Africa (Sub-Sahara) ExxonMobil will drill its first exploratory well offshore Liberia this month, the company announced on 18 October. A deepwater well is planned on the Liberia-13 Block, which is about 50 miles off the coast of the West African country. Solo Oil plans to spud the Ntorya-2 appraisal well in Tanzania next month. The drilling pad is a mile southwest of the 2012 Ntorya-1 discovery well, which was tested at rates of 20.1 MMcf/D of gas and 139 B/D of condensate. An independent report estimated the discovery to hold 153 Bcf of gas in place, of which 70 Bcf is considered a gross best-estimate contingent resource. A gross best estimate of more than 1 Tcf of gas in place has been made for the Ntorya prospect as a whole, in which the company has a 25% interest. Asia Pacific BP has decided to abandon drilling plans in the Great Australian Bight offshore southern Australia, an area in which prospective drilling has long been contested by environmentalists.
Alkinani, Husam H. (Missouri University of Science and Technology) | Al-Hameedi, Abo Taleb T. (Missouri University of Science and Technology) | Dunn-Norman, Shari (Missouri University of Science and Technology) | Alkhamis, Mohammed M. (Missouri University of Science and Technology) | Mutar, Rusul A. (Ministry of Communications and Technology)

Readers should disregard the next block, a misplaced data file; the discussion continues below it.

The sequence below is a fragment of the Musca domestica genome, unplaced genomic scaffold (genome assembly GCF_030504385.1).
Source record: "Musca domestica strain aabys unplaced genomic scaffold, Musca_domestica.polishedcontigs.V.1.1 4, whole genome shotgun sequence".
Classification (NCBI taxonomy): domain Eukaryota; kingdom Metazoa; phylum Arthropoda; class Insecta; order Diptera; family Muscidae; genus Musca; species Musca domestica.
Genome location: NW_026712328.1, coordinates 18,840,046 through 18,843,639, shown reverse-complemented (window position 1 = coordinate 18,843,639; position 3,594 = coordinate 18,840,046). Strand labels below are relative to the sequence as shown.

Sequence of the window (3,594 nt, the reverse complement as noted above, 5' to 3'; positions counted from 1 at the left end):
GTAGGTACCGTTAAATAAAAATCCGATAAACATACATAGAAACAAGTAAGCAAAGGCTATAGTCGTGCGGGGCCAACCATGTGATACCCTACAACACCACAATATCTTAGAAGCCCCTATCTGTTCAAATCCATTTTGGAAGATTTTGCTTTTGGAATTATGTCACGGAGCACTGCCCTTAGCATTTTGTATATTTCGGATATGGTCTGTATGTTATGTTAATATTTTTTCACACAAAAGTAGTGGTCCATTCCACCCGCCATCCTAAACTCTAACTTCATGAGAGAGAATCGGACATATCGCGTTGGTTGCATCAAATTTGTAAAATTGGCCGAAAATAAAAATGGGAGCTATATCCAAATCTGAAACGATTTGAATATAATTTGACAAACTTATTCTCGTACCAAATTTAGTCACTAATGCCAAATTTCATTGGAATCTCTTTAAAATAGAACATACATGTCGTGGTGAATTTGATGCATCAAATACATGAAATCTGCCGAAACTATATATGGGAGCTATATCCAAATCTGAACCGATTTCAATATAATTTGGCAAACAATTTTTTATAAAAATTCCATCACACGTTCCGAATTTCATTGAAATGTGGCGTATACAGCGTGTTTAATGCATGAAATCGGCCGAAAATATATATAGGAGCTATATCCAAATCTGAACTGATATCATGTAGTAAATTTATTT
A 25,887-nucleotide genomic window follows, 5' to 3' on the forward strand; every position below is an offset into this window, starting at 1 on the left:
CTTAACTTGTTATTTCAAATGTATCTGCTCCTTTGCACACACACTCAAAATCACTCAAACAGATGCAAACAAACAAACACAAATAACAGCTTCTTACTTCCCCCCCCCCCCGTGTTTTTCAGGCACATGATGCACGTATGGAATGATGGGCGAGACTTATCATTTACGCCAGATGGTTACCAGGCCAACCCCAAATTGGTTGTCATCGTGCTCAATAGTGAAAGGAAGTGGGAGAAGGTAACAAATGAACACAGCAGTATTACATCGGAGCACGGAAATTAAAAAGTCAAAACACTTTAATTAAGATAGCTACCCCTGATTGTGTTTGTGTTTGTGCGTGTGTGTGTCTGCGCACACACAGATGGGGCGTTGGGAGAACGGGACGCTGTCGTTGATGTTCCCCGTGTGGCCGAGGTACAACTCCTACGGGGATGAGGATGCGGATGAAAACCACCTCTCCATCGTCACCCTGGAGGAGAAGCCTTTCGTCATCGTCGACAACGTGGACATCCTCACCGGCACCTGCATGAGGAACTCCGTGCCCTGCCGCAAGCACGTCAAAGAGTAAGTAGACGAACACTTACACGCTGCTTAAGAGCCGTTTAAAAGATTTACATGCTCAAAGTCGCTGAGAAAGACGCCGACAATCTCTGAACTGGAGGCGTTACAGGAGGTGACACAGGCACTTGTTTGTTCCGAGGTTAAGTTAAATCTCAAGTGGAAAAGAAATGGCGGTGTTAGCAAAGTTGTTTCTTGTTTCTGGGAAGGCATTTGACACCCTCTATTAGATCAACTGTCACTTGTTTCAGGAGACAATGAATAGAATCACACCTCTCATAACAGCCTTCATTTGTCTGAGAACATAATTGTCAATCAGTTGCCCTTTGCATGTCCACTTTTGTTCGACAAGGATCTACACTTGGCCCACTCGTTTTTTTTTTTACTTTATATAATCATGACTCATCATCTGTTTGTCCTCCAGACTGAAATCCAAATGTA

Lost circulation is a complicated problem to be predicted with conventional statistical tools. As the drilling environment is getting more complicated nowadays, more advanced techniques such as artificial neural networks (ANNs) are required to help to estimate mud losses prior to drilling. The aim of this work is to estimate mud losses for induced fractures formations prior to drilling to assist the drilling personnel in preparing remedies for this problem prior to entering the losses zone. Once the severity of losses is known, the key drilling parameters can be adjusted to avoid or at least mitigate losses as a proactive approach.